Rick Lavin (from left), Kalamalka Highlanders Pipe Band Society and co-chair of the Okanagan Tattoo organizing committee, looks over the Wesbild Centre facility with performing group representatives including Molly Boyd (Vernon Community Choir), Norm Crerar (Okanagan Tattoo organizing committee co-chair), Andrea Malysh (Sadok Ukrainain Dance Ensemble), Ron Light and Maureen Soichuk (Kalamalka Highlanders Pipe Band Society) and Jas Khatra (Vernon Punjabi Heritage Society). The Okanagan Tattoo is set for Aug. 3 at 7 p.m. in the Wesbild Centre.

Rick Lavin (from left), Kalamalka Highlanders Pipe Band Society and co-chair of the Okanagan Tattoo organizing committee, looks over the Wesbild Centre facility with performing group representatives including Molly Boyd (Vernon Community Choir), Norm Crerar (Okanagan Tattoo organizing committee co-chair), Andrea Malysh (Sadok Ukrainain Dance Ensemble), Ron Light and Maureen Soichuk (Kalamalka Highlanders Pipe Band Society) and Jas Khatra (Vernon Punjabi Heritage Society). The Okanagan Tattoo is set for Aug. 3 at 7 p.m. in the Wesbild Centre.

Okanagan Tattoo information draws interest

Interest is high in a new North Okanagan musical event planned for the summer.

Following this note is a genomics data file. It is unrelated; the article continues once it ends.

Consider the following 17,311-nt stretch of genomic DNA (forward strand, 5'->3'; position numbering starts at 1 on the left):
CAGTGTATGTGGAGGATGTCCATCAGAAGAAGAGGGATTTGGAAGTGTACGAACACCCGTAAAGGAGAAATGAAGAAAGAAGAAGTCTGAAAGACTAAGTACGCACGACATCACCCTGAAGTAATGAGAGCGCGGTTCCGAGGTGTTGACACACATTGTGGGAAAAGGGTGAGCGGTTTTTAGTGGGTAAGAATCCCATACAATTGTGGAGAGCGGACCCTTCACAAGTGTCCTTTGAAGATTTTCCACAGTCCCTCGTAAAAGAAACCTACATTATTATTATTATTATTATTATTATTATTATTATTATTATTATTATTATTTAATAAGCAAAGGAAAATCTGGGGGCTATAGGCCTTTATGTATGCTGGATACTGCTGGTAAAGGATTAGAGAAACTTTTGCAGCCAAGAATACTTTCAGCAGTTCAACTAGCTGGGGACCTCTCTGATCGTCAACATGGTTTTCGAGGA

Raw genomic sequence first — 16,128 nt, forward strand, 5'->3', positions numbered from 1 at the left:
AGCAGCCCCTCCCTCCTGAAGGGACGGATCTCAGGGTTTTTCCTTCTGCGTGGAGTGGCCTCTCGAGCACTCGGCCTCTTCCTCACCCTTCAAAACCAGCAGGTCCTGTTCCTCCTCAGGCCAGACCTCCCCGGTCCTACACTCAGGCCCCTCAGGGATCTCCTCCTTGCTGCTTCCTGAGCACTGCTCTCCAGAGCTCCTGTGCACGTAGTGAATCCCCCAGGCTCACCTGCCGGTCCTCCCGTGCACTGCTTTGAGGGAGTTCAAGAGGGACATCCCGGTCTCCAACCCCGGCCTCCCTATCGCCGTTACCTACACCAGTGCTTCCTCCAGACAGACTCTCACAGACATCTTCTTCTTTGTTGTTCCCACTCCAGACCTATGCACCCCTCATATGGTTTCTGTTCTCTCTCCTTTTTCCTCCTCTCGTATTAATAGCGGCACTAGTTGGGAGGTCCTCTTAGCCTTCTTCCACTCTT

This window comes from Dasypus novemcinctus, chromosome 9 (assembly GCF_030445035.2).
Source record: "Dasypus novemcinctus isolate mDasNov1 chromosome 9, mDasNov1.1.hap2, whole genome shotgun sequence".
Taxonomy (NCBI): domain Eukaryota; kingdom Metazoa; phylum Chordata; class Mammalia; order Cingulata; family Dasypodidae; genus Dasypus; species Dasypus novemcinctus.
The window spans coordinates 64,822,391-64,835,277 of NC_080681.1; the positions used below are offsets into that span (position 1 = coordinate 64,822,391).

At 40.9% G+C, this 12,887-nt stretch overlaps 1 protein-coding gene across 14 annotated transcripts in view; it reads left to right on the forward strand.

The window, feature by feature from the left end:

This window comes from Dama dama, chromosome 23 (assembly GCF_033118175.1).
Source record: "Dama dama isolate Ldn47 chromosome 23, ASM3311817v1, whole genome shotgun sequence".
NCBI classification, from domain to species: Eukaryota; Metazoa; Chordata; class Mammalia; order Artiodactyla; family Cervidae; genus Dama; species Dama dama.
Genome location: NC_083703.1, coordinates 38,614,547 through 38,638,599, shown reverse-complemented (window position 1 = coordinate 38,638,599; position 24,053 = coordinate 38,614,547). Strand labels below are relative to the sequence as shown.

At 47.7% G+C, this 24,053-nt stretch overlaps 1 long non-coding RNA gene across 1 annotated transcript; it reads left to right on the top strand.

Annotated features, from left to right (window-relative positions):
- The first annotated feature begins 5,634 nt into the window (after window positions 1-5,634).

Interest is high in a new North Okanagan musical event planned for the summer.

More than 40 people attended a town hall-style information meeting on the first Okanagan Tattoo, set for Saturday, Aug. 3, from 7 to 9 p.m. at the Wesbild Centre.

A musical tattoo is a demonstration of military drumming, piping and skills. It’s called a tattoo because when the British Army was fighting in Belgium 300 years ago, soldiers were called in from the pubs each night for curfew, or ‘Doe den tap toe,’ Dutch for ‘turn off the tap.’

“The evening went very well with the biggest benefit being a number of the performing groups got to meet each other that had not met before,” said Norm Crerar of the Kalamalka Highlanders Pipe Band Society, who is a co-chairperson for the Okanagan Tattoo organizing committee.

The event is slated to bring together pipe bands from Vernon, Shuswap, Kamloops, Kelowna and Penticton, highland, Ukrainian and Sikh dance groups as well as drummers.

A Vernon choir, the RCMP and First Responders have also expressed interest in taking part, as has the Vernon Army Camp Summer Training Centre with its pipe and brass bands, and drill team, under the direction of drill master Capt. Kelly March from the Shuswap, who also serves on the Okanagan Tattoo organizing committee.

The committee has received $15,000 in funding from the Regional District of North Okanagan and the B.C. Winter Games legacy fund, and are looking to raise another $15,000 for the event through sponsorship.

A website devoted to the event – www.okanagantattoo.ca – has been launched and is in operation for anyone requiring more information.

Crerar has visions of turning the one-day event into a five-day affair, similar to a long-running tattoo in Nova Scotia.

 

Vernon Morning Star

Just Posted

Most Read